Monday, September 12, 2005
Iceland – Small place, Big Soul
Iceland is a small pace with a big soul. It is designed to startle you all the time. Driving out of Keflavik airport you pass a barren lava field that looks like a lunar landscape. Steam hisses out from geothermal springs underground reminding you that this is a land forged literally out of fire and ice. It is also frightfully expensive and can suck up your devalued dollars out of your wallet like an industrial vacuum cleaner. A 20 minute cab ride from the airport to the center of Reykjavik the capital will set you back $150. Dotted by steaming lava fields, icecaps, glaciers, hot pools, and geysers, the Icelandic landscape has an elemental rawness that makes you aware of the awesome creative power of the earth. Reykjavik, the northernmost capital in the world has a raging nightlife earning it the title of the coolest capital of Europe
Iceland has always held a fascination for me. Tom Clynes had written in the National Geographic about a dramatically lit, ghost-brown place, peppered with lava flows and geysers, populated by farmer-poets and fair beauties. He called it the last great wilderness in Europe with no castles or palaces.
But Icelanders have a strong sense of history and myth woven through the Icelandic sagas. Written by anonymous authors between 1200 and 1400AD, these stories are a mix of real life incidents and glorious exaggerations, that Icelanders use as a key to comprehending their extraordinary environment, their countrymen, and themselves. The sagas are all wild eyed tales of Viking valor and treachery, love and destroyed hopes, soaring heroes and brutal violence. Romantic, fairly tales they are not. Impossible epics of gore, grit, and greatness they are. The Grettis Saga, for example, is the tale of a superhuman outlaw, Grettir the strong, who was on the run for 20 years. Armed with a sword and reciting poetry he roamed the land, plundering travelers, helping widows, and had an occasional tryst with saucy farm girls and the daughters of a giant. In one episode he has an argument with a farmhand named Skeggi which ends when Grettir strikes Skeggi with Skeggi’s own axe through to his brain. He finally holes up on the tallest peak on Dragney island and lives there for several years. The saga ends when local farmers who wanted him to leave storm his hut and with Grettir’s own sword cut off his head
With only 270,000 inhabitants – less than a third of the population of San Francisco living on an island the size of Kentucky - Iceland has emerged as a high-tech welfare state with one of the highest standards of living in the world. Iceland sits remote and mysterious just a few hundred meters south of the Arctic Circle. The sun never sets in the summer and people live in daylight for 24 hours. During winter there is almost no sun and most of the day seems like night. When he is told to get ready for bed, a common question I hear from Vibhu, my host’s five year old is. “Is it night or day?” As far as he can tell, it is bright outside, and he could be out there still playing with Hringur, Byarki, and Ulli.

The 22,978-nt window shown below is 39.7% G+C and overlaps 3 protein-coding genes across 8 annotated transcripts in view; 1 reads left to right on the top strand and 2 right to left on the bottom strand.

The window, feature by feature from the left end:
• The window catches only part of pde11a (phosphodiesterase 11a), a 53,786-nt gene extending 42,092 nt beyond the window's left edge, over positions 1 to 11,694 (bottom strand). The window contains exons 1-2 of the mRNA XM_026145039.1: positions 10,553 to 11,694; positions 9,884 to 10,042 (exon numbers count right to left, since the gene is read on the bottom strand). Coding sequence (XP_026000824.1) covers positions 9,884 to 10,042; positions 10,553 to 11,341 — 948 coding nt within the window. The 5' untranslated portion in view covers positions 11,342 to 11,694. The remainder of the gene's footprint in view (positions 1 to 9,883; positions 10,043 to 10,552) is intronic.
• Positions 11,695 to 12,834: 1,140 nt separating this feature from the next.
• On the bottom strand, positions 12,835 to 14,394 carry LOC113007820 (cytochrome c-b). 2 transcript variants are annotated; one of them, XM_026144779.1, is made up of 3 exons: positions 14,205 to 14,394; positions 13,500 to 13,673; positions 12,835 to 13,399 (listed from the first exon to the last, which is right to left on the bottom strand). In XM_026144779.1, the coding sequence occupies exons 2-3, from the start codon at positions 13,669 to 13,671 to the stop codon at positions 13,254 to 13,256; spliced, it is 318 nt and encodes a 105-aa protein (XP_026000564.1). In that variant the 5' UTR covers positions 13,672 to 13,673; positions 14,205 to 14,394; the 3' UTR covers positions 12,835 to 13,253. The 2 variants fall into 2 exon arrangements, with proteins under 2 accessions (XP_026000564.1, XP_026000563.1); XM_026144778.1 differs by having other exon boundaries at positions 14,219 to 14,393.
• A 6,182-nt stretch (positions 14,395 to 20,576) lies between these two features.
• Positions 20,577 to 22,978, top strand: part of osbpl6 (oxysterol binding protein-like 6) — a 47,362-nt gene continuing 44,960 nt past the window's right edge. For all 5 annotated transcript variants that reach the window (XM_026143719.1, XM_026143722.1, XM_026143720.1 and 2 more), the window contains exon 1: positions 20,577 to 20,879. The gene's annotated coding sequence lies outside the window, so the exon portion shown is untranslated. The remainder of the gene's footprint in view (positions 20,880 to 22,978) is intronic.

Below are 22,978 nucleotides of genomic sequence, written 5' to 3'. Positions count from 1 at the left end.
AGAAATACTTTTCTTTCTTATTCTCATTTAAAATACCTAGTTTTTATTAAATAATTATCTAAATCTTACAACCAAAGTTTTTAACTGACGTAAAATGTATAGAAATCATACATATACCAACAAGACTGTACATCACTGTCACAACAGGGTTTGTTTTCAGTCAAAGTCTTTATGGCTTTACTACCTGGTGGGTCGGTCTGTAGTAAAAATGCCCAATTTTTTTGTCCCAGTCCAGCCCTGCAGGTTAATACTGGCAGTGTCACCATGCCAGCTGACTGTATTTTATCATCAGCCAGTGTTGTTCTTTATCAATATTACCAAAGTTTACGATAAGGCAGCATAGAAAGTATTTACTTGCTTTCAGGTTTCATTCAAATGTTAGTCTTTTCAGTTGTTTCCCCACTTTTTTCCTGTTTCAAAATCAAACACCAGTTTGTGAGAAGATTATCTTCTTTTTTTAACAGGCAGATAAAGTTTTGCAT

Reykjavik is small, compact, and very walkable. Modern buildings with interesting architecture live in peace with clapboard house that feature colored tin roofs. Although a small town by world standards and a teeming metropolis compared to other Icelandic towns (Akureyri, the next biggest has 15,000 people) it is packed with restaurants, cafes, museums, theaters, and music venues. The feel is that of an upbeat, fashionable, expensive, youth-oriented small city with a vibrant, art, culture, and music scene.
Reykjavik has an ultra-trendy club scene earning itself titles like the capital of cool and the hippest city on the planet. The nightlife rages mostly around Laugavegur street. On Friday and Saturday nights all the impossibly good looking people in Scandinavia seem to have received the big summons for The Runtur, the great Icelandic pub crawl where party goers go from club to club with names like NASA, Pravda, and Hverfisbarinn progressively getting louder and less inhibited. The Sun is a natural ally. Even at 3AM, Laugavegur street can feel like an Icelandic Times square on New Year’s eve. Why go home yet because the Sun has not set for three months now?
Every Icelander you meet in a bar seems to either perform in a band, writes songs, or is otherwise connected to poetry, writing, or art. Iceland publishes the greatest number of books per capita in the world. And this is the land that gave birth to Bjork, Sugarcubes and Quarashi.